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Schreiber Gets Speed Cam

In an effort to enhance student safety, while also supporting the efforts of local law enforcement to crack down on speeders, Nassau County lawmakers passed a resolution in June, allowing for the deployment of speed enforcement camera systems in school zones for all of the 56 public school districts in the county.

Now, with school already in session, mobile speed cameras have been deployed, issuing violations to any speeders who zip past the Paul D. Schreiber Senior High School in Port Washington. The cameras are designed to take a snapshot of anyone exceeding the posted school zone limit (20 mph) by a speed of 11 or more miles per hour, so drivers are encouraged to travel with caution during school hours.

“We sincerely believe that these cameras will improve the safety for students in and around their school,” said Nassau County Traffic Safety Coordinator Christopher M. Mistron. “It is our hope that the installation of speed cameras will slow down traffic and improve the safety environment around our schools sufficiently to allow children to walk to school.”

Mistron also told the Port Washington News that prior to the enactment of this law, Nassau County conducted a traffic study in front of several schools, finding an average 200 motorists traveling 25 mph or more above the posted limit. Similarly, he said that districts in other states that have deployed speed cameras around school zones found an 80 percent drop in violations.

“It has already had a positive effect around the country,” he said, “I want this to be a dinner conversation. Positive or negative, they’ll cause some discussion.”

As of press time, only two mobile cameras have been deployed within the Town of North Hempstead; the first at Schreiber High School and a second at Great Neck North Middle School.

Port Moms Fight For Privacy

Deborah Abramson Brooks (left) and Allison White with their petition to stop inBloom. With all of the signatures and comments, the document runs nearly 500 pages.

Deborah Abramson Brooks (left) and Allison White with their petition to stop inBloom. With all of the signatures and comments, the document runs nearly 500 pages.

Remember inBloom? This was to be a giant database of virtually everything about every public school student in America. Backed by the Bill and Melinda Gates Foundation and headquartered in Atlanta, inBloom was billed as a state-of-the-art way to track our children’s progress.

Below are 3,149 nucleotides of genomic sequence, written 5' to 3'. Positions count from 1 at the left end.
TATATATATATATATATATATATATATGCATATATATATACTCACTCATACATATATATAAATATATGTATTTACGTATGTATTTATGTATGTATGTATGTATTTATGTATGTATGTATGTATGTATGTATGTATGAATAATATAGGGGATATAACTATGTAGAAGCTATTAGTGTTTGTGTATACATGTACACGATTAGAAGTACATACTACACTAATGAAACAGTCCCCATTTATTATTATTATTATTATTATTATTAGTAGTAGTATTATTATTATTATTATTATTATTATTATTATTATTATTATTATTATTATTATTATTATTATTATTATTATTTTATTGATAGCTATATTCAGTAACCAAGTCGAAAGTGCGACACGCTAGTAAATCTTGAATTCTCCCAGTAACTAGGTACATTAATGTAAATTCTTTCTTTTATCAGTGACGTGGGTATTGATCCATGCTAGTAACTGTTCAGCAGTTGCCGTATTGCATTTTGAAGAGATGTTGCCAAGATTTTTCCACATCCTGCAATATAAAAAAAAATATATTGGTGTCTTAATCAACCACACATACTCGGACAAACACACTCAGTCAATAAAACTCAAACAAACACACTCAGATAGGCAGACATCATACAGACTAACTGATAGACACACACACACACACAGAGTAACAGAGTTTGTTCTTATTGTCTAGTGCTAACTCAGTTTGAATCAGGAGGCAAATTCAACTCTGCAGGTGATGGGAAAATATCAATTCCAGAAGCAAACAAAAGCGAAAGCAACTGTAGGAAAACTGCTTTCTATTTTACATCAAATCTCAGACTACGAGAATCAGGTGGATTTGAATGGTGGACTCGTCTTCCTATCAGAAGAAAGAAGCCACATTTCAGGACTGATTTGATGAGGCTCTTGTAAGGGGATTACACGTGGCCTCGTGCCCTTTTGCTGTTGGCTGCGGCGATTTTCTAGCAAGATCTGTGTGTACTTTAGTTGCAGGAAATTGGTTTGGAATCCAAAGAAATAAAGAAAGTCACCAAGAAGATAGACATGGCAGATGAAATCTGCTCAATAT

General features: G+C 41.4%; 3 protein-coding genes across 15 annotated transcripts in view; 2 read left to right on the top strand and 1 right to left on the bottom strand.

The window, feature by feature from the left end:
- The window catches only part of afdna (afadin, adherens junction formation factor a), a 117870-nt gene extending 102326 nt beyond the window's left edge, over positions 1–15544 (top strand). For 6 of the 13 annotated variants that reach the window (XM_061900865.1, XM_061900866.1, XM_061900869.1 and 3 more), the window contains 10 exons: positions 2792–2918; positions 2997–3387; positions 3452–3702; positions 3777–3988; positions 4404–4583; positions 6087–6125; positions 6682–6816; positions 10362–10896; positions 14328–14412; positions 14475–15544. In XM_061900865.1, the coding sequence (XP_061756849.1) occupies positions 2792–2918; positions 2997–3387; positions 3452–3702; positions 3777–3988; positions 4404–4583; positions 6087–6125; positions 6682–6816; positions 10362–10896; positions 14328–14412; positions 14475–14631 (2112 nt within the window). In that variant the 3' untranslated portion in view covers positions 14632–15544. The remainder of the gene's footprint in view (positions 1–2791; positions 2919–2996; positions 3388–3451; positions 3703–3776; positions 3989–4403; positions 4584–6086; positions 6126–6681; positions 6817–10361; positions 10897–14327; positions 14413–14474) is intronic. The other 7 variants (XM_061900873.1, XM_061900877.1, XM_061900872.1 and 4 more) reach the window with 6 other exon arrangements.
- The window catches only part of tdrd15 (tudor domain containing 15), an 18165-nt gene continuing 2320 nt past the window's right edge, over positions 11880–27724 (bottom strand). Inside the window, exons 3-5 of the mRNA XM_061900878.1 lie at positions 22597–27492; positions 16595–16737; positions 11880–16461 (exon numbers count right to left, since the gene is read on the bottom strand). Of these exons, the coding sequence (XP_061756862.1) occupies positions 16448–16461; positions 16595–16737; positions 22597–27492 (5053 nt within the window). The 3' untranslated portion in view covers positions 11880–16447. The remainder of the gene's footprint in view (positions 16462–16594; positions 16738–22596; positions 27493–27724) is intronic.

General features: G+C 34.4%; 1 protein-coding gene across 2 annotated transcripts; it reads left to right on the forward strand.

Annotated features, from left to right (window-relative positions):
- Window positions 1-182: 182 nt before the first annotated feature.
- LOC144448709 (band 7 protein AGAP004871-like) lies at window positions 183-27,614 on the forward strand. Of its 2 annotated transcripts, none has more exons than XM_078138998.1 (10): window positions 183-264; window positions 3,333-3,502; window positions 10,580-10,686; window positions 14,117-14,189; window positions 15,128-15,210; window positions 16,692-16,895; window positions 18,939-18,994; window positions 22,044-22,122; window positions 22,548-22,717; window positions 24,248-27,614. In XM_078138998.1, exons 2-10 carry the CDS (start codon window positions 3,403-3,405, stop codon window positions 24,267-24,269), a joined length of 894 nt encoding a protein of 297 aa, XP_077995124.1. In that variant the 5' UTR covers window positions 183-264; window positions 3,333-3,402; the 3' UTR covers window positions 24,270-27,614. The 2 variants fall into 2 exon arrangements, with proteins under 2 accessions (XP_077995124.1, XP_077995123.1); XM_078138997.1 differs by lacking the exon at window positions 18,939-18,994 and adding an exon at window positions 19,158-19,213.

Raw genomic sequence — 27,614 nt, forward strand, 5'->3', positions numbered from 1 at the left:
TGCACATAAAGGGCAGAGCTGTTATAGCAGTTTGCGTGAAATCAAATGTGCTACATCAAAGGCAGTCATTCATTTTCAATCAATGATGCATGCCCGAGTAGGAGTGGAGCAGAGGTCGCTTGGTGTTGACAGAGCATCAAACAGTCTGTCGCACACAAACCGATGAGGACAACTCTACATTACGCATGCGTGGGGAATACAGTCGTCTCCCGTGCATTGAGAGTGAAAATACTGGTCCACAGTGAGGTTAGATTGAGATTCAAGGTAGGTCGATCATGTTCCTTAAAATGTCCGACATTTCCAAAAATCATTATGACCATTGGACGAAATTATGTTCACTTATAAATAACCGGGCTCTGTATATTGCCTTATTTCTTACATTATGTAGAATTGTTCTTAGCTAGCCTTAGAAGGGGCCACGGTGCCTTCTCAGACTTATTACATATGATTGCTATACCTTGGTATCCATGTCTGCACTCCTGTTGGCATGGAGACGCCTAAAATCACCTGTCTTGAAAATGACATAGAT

The trouble was, nobody was quite sure if this database was impervious to hackers. And inBloom wasn’t exactly promising that it wouldn’t sell the data to those hawking everything from study guides to ADHD medications.
Nonetheless, among the early believers in this was the New York State Education Department (NYSED), a data-obsessed bureaucracy that believes education is best measured with decimal points.
When the state’s parents got wind of what this would mean, there was an uproar. Letters, calls, petitions, emails, visits to Albany and hearings around the state.
Among those battling inBloom at the grassroots level were two Port Washington moms — Deborah Abramson Brooks and Allison White. Along with others around the state and groups such as New York City’s Class Size Matters (CSM), inBloom was not only was kicked out of New York, but it also closed up shop altogether. Quite an achievement born of outrage.
The state legislature stayed on the student privacy bandwagon long enough to enact further legislation on the topic.
What happened next? Well, I will let Deborah Abramson Brooks take it from here:

In late March 2014, our New York State Legislature enacted new student data privacy and protection measures into law. Among other features of the law, two requirements were particularly important in safeguarding student data privacy and protection in New York State.